Feeling pressured to go digital?  Between now and the holiday season, millions of consumers will succumb to the advertising hype and take the plunge, which is exactly what the manufacturers had in mind.

Before taking the plunge, stop a while and take a deep breath.  Buying a digital camera and then USING it to a satisfactory end may seem like a fine idea, but it just isn’t as easy as most consumers expect.  Going digital may not be for you!


workbootsnerd.com prices have come down – below $200 for basic models, fine for Internet posting and sharing online; up past $1,000 for top-tier consumer cameras.

The so-called sweet spot is in cameras that use 2.1 megapixel (million pixels) imaging sensors, most commonly a CCD (Charge Coupled Device) as the chip that “sees.”

The truth is that digital images from consumer digital cameras DO NOT have the quality of traditional 35mm film.  If you crop and enlarge a 35mm image, the enlarged print from the cropped area will look as good as the original.  You can make a HUGE print with great quality taken from a 35mm image.

The average consumer-affordable digital camera takes photos that can be printed only as large as 8×10.  Cropping and enlarging a cropped area will show a seriously degraded image.  More expensive digital cameras ($400 and up) can produce images that can be printed as large as or larger than 20×30, with cropped pieces printed and looking decent up to 5×7.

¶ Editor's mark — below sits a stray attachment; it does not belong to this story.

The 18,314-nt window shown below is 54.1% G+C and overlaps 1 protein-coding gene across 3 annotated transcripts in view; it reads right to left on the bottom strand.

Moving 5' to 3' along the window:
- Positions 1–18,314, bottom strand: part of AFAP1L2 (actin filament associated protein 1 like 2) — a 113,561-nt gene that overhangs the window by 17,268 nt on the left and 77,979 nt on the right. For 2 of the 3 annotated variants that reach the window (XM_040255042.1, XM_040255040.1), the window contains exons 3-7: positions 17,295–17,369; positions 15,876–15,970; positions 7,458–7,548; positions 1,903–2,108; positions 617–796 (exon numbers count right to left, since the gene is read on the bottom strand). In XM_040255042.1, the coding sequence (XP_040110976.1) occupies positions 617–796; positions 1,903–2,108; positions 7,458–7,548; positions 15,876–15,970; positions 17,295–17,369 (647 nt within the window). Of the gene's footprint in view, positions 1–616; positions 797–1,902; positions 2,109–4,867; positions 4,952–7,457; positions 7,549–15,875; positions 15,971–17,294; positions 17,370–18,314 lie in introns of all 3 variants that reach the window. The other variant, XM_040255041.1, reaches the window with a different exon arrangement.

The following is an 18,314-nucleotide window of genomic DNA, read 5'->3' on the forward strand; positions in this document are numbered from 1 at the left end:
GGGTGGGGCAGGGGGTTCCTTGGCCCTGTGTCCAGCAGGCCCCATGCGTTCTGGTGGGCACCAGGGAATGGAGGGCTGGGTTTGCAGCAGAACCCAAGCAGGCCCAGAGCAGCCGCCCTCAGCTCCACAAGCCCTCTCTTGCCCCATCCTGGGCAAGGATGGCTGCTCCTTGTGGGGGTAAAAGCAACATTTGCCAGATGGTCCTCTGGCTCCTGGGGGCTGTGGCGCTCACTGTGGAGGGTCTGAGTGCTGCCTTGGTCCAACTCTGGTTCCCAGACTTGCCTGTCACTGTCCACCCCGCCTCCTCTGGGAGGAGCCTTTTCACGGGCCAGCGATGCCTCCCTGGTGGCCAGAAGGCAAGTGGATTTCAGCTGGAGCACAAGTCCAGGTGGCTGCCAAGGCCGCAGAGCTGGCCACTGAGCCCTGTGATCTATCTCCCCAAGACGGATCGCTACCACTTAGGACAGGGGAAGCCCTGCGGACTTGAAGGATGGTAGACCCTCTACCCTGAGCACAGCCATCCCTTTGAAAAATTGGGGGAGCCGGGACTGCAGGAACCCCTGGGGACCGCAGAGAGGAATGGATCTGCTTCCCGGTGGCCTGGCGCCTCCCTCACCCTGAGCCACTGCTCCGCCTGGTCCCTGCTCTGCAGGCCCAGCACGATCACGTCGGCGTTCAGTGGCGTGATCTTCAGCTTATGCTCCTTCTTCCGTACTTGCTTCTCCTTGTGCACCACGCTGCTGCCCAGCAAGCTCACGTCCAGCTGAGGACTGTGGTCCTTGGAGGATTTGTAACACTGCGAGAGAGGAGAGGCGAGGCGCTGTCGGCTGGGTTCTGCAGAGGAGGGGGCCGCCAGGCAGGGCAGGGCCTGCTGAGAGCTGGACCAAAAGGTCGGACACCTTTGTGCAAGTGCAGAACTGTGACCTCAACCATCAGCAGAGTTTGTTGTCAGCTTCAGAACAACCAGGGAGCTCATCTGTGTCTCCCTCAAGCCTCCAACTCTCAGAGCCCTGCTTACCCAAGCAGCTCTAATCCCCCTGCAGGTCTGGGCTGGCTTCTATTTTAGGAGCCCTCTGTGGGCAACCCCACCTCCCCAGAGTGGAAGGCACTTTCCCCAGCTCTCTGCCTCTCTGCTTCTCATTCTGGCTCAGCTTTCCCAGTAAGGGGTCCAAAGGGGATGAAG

Unless otherwise noted, prices shown here will be for the best I found on the Internet.  I want to encourage readers to shop that way and SAVE.  You’ll get more for the money that way.  Everyone going digital HAS to have a computer, and most computer users have Internet access, so Internet shopping should be easy with some simple guidance.  I recommend shopping for best prices through your browser by doing a simple search for the camera make and model number, then comparing results OR go directly to Amazon, pricegrabber, ebay, nextag, and buy.com.  As a matter fact, try each of these resources as there may be price differences.


For those who think they want to go digital, first determine what this camera will be used for – regular or occasional use, trips away from home or more around the neighborhood?  For posting on the Internet only or also for making prints?  If to make prints, how large – up to 5×7, 8×10 or larger?